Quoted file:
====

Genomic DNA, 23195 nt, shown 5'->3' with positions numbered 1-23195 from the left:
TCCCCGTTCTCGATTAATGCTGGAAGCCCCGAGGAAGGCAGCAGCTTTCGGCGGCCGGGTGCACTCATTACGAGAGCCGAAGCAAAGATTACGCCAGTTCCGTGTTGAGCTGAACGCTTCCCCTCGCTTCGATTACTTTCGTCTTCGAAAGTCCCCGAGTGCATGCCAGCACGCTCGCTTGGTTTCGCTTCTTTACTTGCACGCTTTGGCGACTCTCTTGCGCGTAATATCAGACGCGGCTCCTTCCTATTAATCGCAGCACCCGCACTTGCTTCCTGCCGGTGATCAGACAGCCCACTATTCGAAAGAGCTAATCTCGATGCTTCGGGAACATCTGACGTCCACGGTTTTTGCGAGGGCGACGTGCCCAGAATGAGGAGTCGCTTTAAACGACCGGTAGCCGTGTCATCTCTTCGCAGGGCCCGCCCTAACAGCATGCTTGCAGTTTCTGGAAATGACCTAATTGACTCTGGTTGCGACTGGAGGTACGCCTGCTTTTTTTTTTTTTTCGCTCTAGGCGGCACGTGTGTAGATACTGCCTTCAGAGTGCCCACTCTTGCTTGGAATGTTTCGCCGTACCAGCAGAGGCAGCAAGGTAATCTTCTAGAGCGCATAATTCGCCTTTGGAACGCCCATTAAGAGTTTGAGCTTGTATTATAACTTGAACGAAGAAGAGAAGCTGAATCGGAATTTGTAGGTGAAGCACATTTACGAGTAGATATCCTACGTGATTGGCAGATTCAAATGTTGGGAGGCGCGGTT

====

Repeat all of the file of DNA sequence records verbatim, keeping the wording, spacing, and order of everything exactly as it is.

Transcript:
Genomic DNA, 23195 nt, shown 5'->3' with positions numbered 1-23195 from the left:
TCCCCGTTCTCGATTAATGCTGGAAGCCCCGAGGAAGGCAGCAGCTTTCGGCGGCCGGGTGCACTCATTACGAGAGCCGAAGCAAAGATTACGCCAGTTCCGTGTTGAGCTGAACGCTTCCCCTCGCTTCGATTACTTTCGTCTTCGAAAGTCCCCGAGTGCATGCCAGCACGCTCGCTTGGTTTCGCTTCTTTACTTGCACGCTTTGGCGACTCTCTTGCGCGTAATATCAGACGCGGCTCCTTCCTATTAATCGCAGCACCCGCACTTGCTTCCTGCCGGTGATCAGACAGCCCACTATTCGAAAGAGCTAATCTCGATGCTTCGGGAACATCTGACGTCCACGGTTTTTGCGAGGGCGACGTGCCCAGAATGAGGAGTCGCTTTAAACGACCGGTAGCCGTGTCATCTCTTCGCAGGGCCCGCCCTAACAGCATGCTTGCAGTTTCTGGAAATGACCTAATTGACTCTGGTTGCGACTGGAGGTACGCCTGCTTTTTTTTTTTTTTCGCTCTAGGCGGCACGTGTGTAGATACTGCCTTCAGAGTGCCCACTCTTGCTTGGAATGTTTCGCCGTACCAGCAGAGGCAGCAAGGTAATCTTCTAGAGCGCATAATTCGCCTTTGGAACGCCCATTAAGAGTTTGAGCTTGTATTATAACTTGAACGAAGAAGAGAAGCTGAATCGGAATTTGTAGGTGAAGCACATTTACGAGTAGATATCCTACGTGATTGGCAGATTCAAATGTTGGGAGGCGCGGTT